Historian, Tim Taylor is no stranger to my blog, and today I’m privileged to host the first in his new series. In my honour he’s decided to feature one of Africa’s most unpleasant and notorious villains, a dubious honour. But like all men, Idi Amin did not start as a monster. In fact, a member of my family played rugby against him in the past…
Hello Jane, many thanks for hosting me today!
My novel Revolution Day follows a year in the life of Latin American dictator Carlos Almanzor. Carlos is a fictional figure and is not based upon any particular individual. Nevertheless, his life and career share many elements with those of real dictators and in some cases I consciously drew on historical events in writing the novel.
I thought it would be interesting to explore, in a series of blog posts, the lives of some real-life dictators, and to look for similarities and differences between their careers and characters and those of my own fictional dictator. In the first of this series I’m looking at Idi Amin of Uganda.
Details of his early life are sketchy, but Amin was born about 1925, probably in Kokobo in north-western Uganda, then part of the British Empire. In 1946 he joined the King’s African Rifles, a colonial regiment of the British Army, and quickly rose through the ranks, becoming one of the first two Ugandans to be commissioned as an officer in 1961. He was a successful sportsman during his early military career, excelling at rugby, swimming and in particular boxing, becoming light heavyweight boxing champion of Uganda in 1951, a title he held until 1960.
Following Ugandan independence in 1962, Amin continued to rise in the new Ugandan army, becoming its commander in 1965. In this role he would lead a successful operation against King Mutesa (a former Ugandan President) of the semi-autonomous Kingdom of Buganda in the south of Uganda, forcing him into exile. Amin was at this time close to President Milton Obote, but relations between the two soured, and on 25 January 1971, having learned that Obote planned to have him arrested, Amin sent his troops into the capital, Kampala, while Obote was abroad at a commonwealth Summit, and a week later declared himself President of Uganda.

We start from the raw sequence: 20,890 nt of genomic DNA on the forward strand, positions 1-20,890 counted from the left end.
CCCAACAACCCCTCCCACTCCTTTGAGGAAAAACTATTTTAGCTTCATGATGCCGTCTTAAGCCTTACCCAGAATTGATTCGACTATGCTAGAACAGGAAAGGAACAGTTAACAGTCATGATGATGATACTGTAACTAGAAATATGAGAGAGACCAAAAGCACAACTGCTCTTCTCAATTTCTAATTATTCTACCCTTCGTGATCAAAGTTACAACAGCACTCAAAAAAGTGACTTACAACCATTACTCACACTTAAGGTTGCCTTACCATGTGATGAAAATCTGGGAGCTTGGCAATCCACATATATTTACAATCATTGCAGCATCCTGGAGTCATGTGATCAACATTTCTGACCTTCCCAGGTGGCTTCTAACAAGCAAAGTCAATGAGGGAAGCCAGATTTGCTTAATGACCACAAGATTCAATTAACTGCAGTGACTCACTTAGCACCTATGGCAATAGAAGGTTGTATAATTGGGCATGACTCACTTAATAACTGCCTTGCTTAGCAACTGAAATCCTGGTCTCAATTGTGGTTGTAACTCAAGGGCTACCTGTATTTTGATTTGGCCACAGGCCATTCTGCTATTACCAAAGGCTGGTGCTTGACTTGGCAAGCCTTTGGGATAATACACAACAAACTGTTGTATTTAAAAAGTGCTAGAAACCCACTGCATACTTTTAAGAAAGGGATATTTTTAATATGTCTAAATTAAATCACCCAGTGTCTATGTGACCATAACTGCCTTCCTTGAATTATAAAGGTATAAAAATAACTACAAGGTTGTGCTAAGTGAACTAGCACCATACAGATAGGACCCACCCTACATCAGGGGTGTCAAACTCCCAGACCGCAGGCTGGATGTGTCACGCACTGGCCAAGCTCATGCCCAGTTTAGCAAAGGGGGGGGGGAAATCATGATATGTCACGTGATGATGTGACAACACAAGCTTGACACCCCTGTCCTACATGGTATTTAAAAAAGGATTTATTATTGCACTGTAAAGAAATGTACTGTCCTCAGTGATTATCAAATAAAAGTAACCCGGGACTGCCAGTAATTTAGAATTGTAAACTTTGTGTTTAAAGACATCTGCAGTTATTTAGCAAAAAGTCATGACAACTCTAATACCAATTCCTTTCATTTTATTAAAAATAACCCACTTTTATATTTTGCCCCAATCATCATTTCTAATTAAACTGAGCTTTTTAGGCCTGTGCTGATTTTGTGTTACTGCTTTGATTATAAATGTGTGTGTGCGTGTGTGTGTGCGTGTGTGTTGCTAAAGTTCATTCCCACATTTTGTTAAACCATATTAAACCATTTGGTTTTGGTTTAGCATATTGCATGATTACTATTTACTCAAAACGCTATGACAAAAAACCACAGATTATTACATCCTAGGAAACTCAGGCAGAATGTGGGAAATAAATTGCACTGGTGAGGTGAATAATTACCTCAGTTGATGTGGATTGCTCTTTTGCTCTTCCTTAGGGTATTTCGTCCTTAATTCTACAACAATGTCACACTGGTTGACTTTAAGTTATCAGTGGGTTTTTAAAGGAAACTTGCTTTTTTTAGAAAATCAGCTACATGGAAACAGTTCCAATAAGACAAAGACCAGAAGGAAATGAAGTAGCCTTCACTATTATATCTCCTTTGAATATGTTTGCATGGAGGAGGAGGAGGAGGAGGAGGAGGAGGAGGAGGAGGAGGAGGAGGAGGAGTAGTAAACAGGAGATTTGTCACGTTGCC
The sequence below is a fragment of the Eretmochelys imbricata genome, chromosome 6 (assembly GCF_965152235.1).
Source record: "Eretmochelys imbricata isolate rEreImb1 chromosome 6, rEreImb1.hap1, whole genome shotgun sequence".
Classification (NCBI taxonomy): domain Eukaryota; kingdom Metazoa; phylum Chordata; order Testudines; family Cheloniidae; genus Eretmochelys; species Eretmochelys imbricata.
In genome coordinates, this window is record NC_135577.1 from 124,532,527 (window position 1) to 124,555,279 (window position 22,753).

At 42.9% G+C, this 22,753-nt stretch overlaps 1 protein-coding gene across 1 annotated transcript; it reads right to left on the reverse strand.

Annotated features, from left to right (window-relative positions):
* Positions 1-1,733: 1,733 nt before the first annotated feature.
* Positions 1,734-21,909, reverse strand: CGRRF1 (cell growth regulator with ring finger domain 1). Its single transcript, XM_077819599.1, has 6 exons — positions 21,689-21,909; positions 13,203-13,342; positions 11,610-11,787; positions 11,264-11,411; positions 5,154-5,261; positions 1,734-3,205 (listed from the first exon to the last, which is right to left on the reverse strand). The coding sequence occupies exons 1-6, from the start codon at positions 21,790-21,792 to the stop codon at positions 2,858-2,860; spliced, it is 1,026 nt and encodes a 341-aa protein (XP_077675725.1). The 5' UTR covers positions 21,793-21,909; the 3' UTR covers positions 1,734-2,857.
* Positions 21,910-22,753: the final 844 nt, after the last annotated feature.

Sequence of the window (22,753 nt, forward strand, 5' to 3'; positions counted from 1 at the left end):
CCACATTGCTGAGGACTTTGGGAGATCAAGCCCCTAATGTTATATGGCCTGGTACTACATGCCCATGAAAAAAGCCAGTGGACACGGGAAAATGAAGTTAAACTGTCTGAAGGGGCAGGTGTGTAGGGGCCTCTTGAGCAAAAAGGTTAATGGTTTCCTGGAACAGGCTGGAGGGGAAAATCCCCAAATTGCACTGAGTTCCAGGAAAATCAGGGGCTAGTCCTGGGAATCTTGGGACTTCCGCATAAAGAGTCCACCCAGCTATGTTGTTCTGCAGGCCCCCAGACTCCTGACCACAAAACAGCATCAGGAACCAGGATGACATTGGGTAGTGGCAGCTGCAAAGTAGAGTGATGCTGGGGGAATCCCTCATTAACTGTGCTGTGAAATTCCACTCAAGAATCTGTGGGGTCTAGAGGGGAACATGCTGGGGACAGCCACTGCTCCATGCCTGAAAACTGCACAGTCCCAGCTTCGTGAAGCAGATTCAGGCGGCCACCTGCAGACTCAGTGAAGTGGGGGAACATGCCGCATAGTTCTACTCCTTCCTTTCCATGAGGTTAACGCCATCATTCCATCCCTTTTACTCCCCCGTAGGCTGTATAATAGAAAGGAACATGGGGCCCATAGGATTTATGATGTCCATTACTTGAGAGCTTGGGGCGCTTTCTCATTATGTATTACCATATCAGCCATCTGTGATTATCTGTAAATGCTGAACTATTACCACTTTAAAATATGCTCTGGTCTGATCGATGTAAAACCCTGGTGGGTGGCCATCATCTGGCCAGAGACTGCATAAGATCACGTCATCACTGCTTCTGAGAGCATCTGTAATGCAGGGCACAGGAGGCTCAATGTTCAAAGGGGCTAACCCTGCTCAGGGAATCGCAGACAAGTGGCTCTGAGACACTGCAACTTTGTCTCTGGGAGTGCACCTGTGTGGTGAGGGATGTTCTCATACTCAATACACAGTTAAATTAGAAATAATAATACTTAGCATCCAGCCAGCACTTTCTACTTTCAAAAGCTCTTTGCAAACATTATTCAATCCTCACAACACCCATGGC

Once in power, Amin ruthlessly eliminated potential threats to his regime. Soldiers from the Acholi and Lango tribes, loyal to Obote, were massacred in their barracks in July 1971. An abortive coup attempt by Obote supporters in 1972 was followed by a purge of the Army. Killings of ethnic groups and individuals considered hostile, including journalists, religious leaders, bureaucrats and foreign nationals, continued throughout his eight years in power: total deaths have been estimated at some 300,000, in a country of 10 million.
In August 1972, declaring an ‘economic war’, Amin expelled some 60,000 Ugandan Asians, who were forced to settle in the UK and elsewhere. Their departure, together with the handing over of their businesses to Amin’s supporters, had a disastrous effect on the Ugandan economy. Amin defended his ethnic policy on the grounds of transferring economic control of Uganda into the hands of Ugandans. In practice, however, most positions of power were given to the small minority of Ugandans who, like Amin, were Muslim and of the Kakwa tribe.
Amin’s Uganda had difficult relations and territorial disputes with its neighbours Kenya and in particular Tanzania, whose leader Julius Nyrere had given sanctuary to Obote. This, together with the alienation of many of his former supporters, eventually led to Amin’s downfall. In November 1978, after some Ugandan troops mutinied and fled to Tanzania, Amin invaded Tanzania and annexed part of the Kagera region. Nyrere mobilised the Tanzanian army, which counter-attacked